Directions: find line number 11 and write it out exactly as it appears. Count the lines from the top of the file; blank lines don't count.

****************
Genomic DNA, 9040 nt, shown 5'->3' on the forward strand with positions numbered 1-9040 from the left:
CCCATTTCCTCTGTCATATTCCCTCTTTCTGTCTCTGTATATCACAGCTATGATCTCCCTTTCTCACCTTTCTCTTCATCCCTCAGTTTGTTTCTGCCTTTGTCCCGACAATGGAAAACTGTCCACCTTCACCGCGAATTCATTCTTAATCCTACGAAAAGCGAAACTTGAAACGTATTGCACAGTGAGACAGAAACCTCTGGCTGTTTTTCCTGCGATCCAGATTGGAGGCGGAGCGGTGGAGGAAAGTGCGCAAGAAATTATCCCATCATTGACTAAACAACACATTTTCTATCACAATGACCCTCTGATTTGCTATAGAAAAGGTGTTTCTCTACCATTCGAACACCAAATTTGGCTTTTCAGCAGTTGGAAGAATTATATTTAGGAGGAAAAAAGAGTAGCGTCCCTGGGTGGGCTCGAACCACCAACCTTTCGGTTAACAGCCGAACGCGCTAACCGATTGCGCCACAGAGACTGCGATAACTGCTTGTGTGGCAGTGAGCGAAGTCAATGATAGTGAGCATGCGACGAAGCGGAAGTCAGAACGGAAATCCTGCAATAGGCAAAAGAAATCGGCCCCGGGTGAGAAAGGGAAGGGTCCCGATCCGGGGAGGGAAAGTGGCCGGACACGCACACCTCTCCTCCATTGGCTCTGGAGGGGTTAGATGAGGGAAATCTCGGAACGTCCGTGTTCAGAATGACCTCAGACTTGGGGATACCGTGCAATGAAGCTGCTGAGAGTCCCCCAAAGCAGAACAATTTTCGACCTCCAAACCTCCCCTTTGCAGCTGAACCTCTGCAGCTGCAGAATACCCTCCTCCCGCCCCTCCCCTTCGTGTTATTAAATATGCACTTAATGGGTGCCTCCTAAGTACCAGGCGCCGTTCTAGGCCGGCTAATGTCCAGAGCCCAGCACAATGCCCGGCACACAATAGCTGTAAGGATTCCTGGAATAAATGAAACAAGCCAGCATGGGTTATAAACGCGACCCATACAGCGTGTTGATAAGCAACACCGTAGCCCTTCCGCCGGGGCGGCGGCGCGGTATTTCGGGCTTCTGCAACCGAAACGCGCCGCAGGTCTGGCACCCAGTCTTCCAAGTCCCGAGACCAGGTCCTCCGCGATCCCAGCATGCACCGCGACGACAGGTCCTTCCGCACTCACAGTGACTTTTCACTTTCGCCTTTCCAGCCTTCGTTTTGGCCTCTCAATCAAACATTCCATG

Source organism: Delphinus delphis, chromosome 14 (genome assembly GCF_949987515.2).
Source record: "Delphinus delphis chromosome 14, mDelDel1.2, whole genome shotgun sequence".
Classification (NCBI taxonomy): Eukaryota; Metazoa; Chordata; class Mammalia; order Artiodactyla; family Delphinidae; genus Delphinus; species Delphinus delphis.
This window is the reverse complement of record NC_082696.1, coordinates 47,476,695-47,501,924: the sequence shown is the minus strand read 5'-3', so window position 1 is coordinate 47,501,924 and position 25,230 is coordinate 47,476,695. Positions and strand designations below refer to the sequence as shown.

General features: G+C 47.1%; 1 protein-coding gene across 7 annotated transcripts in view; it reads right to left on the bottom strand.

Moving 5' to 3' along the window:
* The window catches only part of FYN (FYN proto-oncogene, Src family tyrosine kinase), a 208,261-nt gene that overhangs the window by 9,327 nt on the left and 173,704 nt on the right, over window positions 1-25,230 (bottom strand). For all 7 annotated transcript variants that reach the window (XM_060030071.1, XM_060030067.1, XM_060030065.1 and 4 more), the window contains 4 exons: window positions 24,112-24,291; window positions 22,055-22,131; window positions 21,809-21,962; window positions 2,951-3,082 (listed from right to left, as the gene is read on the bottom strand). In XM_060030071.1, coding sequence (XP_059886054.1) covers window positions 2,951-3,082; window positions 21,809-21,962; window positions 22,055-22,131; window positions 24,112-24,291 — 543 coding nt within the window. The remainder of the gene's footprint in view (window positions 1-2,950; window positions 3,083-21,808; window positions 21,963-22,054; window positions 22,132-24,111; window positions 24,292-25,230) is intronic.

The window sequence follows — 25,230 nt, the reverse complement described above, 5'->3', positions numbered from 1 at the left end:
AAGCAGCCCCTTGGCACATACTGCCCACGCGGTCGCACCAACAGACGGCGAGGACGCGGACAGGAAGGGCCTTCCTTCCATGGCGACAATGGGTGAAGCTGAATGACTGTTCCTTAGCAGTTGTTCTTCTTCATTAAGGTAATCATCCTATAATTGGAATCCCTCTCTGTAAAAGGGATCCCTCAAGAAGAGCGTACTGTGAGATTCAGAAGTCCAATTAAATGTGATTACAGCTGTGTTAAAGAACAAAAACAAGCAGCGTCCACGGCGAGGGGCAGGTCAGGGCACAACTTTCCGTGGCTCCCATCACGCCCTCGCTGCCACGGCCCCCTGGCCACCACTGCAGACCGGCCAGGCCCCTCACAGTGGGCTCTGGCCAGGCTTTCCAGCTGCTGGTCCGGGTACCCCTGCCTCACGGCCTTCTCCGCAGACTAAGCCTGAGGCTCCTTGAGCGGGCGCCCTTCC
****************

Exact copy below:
AAGCAGCCCCTTGGCACATACTGCCCACGCGGTCGCACCAACAGACGGCGAGGACGCGGACAGGAAGGGCCTTCCTTCCATGGCGACAATGGGTGAAGCTGAATGACTGTTCCTTAGCAGTTGTTCTTCTTCATTAAGGTAATCATCCTATAATTGGAATCCCTCTCTGTAAAAGGGATCCCTCAAGAAGAGCGTACTGTGAGATTCAGAAGTCCAATTAAATGTGATTACAGCTGTGTTAAAGAACAAAAACAAGCAGCGTCCACGGCGAGGGGCAGGTCAGGGCACAACTTTCCGTGGCTCCCATCACGCCCTCGCTGCCACGGCCCCCTGGCCACCACTGCAGACCGGCCAGGCCCCTCACAGTGGGCTCTGGCCAGGCTTTCCAGCTGCTGGTCCGGGTACCCCTGCCTCACGGCCTTCTCCGCAGACTAAGCCTGAGGCTCCTTGAGCGGGCGCCCTTCC